Sigma (and other 3rd party lens makers) must reverse-engineer Canon's AF compatibility. At some point, the cumulative changes preclude the ability of older lenses to work with new bodies - some old Sigma lenses can be re-chipped to work with new bodies, but only back so far (usually within their long warranty period).
Canon does make sure their old lenses are compatible, but even then, sometimes they fail. In fact, the example you list is one of the 'failures'. You only thought the 35-80 worked fine on your 60D.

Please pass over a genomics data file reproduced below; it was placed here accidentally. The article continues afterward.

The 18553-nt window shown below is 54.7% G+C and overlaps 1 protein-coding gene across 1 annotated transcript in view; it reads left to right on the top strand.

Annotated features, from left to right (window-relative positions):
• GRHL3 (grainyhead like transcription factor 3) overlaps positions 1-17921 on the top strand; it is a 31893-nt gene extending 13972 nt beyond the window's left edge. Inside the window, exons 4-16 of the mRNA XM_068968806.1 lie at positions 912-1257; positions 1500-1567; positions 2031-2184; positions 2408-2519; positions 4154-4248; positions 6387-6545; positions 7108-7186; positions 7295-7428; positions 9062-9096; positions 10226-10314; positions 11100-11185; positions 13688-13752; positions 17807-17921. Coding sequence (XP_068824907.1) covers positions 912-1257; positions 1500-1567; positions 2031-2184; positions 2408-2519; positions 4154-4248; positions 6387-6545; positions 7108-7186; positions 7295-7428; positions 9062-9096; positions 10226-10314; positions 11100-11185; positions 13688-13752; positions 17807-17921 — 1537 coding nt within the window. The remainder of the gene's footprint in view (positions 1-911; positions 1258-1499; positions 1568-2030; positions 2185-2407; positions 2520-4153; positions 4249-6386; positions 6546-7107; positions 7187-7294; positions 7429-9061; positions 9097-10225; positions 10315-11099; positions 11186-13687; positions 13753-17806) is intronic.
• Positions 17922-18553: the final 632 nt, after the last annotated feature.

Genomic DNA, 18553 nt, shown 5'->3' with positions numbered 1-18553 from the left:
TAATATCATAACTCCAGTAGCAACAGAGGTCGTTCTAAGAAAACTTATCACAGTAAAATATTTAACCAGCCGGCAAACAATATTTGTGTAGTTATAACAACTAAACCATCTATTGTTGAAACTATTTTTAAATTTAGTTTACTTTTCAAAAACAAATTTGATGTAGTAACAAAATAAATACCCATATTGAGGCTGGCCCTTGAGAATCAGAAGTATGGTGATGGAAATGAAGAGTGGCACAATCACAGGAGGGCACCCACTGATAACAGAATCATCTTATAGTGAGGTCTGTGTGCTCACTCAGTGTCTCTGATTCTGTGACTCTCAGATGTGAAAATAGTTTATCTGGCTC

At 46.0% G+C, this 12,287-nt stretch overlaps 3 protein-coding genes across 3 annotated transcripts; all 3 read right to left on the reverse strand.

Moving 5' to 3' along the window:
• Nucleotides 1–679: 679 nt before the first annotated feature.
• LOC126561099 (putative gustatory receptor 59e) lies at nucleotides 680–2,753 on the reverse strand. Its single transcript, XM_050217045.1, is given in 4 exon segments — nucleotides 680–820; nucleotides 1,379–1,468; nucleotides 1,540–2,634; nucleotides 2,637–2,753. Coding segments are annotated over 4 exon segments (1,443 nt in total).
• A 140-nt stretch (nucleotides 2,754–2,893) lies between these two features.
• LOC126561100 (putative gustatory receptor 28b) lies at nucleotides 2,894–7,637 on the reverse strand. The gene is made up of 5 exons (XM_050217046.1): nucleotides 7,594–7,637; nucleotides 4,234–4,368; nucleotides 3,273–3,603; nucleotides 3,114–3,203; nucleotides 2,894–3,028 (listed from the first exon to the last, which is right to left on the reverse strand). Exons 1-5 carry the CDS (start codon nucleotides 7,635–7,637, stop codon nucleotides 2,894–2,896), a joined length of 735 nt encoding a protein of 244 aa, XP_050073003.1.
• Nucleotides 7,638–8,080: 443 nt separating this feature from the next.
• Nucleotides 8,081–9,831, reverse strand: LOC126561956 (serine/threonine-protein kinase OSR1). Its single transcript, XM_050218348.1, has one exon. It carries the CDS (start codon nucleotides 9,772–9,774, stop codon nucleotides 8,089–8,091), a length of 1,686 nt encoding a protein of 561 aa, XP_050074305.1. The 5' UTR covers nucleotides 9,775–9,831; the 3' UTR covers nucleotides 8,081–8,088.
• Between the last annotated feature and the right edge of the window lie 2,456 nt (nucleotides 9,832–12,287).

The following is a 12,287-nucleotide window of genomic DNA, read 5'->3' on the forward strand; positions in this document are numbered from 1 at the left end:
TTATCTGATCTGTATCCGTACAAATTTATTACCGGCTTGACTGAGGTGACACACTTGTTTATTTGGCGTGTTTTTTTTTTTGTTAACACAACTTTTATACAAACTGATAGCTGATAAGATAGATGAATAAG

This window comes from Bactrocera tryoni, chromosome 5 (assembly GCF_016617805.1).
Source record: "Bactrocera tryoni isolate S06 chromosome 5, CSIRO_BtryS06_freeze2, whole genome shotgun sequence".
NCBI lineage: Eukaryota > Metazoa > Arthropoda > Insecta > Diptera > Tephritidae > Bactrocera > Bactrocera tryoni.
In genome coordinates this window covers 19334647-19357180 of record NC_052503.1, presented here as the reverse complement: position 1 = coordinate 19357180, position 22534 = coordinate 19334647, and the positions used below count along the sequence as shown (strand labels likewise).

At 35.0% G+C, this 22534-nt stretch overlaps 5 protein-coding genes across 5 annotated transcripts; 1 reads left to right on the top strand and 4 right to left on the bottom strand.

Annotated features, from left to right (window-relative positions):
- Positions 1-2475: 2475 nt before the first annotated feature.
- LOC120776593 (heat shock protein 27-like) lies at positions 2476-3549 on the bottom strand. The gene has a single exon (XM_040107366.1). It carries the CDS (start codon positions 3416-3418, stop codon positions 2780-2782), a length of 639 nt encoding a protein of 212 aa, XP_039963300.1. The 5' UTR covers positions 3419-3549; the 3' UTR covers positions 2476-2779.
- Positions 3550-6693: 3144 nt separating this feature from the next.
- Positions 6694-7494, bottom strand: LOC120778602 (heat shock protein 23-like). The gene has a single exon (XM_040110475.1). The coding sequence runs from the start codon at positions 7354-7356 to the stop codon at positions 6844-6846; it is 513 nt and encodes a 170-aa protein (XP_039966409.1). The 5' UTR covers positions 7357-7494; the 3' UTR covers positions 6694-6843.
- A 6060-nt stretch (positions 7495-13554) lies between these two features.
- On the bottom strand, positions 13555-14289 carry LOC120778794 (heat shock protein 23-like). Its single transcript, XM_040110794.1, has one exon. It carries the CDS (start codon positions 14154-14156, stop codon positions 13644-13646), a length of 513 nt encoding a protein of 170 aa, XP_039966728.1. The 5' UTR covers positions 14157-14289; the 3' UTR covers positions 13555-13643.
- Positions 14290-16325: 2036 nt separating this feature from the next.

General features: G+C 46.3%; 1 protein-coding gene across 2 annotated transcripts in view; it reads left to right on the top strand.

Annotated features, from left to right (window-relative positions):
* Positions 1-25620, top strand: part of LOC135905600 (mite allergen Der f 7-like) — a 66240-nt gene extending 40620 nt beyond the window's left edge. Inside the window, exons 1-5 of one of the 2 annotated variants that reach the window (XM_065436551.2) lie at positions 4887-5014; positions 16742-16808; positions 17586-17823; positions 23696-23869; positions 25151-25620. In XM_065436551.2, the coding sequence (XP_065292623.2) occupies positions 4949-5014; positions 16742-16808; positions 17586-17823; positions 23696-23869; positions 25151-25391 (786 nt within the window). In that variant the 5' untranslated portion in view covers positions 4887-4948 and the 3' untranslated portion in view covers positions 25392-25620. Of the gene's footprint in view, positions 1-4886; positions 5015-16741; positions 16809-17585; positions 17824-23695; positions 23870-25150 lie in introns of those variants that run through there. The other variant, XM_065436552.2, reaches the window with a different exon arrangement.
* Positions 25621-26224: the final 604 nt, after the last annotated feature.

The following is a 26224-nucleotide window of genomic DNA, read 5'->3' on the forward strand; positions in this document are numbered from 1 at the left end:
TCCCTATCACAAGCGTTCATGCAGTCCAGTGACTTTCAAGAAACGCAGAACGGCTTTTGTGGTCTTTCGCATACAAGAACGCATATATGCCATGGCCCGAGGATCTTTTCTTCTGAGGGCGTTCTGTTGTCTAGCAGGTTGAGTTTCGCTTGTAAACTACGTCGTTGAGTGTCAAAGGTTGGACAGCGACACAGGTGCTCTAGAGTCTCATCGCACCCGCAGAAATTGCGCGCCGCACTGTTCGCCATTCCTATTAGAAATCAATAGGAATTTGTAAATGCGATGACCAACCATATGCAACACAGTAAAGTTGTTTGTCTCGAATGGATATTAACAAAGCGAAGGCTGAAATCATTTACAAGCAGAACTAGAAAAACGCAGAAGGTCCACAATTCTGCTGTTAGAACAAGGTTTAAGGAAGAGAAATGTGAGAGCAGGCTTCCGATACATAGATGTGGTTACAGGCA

Ok, maybe it did from a practical standpoint, but while your 60D has 9 cross type AF points, with the 35-80 lenses only the center one acts as cross-type, the outer 8 points are just lines. Canon issued a Product Advisory
about that problem. Actually, it's less of a problem for Canon since not many people use those old lenses, but more of a problem for Tamron, because several of their newer lenses 'borrow' the lens codes from those older lenses to spoof the AF system, and so fall victim to the same problem.
That was probably more than you wanted to know...